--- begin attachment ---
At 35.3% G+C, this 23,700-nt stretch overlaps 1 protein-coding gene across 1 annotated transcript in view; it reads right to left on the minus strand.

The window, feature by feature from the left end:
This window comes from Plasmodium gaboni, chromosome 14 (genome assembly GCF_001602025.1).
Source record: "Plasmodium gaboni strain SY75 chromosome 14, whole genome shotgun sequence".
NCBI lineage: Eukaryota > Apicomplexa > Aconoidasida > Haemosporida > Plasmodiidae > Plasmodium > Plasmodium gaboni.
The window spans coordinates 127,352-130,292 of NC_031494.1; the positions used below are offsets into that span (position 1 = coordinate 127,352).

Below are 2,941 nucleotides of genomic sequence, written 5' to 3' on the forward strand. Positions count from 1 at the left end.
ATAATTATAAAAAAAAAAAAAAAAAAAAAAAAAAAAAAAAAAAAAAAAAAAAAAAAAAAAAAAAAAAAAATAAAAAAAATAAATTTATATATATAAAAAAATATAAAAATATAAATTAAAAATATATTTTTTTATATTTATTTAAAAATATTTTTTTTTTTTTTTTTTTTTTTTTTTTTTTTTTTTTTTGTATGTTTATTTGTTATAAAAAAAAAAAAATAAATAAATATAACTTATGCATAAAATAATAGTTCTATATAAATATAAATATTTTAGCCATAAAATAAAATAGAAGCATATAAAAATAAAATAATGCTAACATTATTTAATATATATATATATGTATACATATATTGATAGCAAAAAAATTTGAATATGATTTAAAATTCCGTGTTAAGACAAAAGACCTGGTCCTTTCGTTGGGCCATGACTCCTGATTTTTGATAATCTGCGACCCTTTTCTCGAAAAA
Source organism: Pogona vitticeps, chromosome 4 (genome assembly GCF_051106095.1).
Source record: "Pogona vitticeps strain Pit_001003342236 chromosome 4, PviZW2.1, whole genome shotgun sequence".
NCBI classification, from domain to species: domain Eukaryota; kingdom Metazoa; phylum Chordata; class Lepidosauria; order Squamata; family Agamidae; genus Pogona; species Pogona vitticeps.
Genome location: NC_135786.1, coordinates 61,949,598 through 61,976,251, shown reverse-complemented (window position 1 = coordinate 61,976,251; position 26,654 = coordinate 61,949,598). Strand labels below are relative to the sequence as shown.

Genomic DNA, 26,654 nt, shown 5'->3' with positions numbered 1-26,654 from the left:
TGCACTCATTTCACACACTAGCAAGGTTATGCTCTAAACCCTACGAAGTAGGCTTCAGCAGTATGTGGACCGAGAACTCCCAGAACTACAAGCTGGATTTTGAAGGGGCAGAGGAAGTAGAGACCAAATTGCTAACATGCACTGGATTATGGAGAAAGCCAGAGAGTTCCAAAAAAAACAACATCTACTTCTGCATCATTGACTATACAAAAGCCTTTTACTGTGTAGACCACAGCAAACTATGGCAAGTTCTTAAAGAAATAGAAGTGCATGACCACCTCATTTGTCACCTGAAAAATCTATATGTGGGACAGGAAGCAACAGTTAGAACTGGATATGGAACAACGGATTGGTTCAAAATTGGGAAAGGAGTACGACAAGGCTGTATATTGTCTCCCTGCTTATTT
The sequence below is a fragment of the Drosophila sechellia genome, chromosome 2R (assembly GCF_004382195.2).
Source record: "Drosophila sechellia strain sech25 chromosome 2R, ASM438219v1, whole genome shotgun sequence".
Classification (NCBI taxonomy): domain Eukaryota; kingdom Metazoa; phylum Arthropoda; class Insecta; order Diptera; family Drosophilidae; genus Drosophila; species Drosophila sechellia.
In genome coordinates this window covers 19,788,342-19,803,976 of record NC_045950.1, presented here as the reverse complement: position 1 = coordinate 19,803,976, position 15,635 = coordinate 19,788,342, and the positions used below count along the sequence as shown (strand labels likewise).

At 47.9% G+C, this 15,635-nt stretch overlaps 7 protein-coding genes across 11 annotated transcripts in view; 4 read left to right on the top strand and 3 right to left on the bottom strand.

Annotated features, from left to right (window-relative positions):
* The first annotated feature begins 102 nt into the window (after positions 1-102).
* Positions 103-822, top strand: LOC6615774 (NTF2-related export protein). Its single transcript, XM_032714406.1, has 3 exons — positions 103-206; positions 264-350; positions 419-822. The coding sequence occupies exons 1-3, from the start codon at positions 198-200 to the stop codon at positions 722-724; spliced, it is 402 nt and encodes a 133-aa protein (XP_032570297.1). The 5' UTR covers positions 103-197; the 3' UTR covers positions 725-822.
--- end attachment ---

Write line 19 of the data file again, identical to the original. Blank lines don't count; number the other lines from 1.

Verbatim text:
At 47.9% G+C, this 15,635-nt stretch overlaps 7 protein-coding genes across 11 annotated transcripts in view; 4 read left to right on the top strand and 3 right to left on the bottom strand.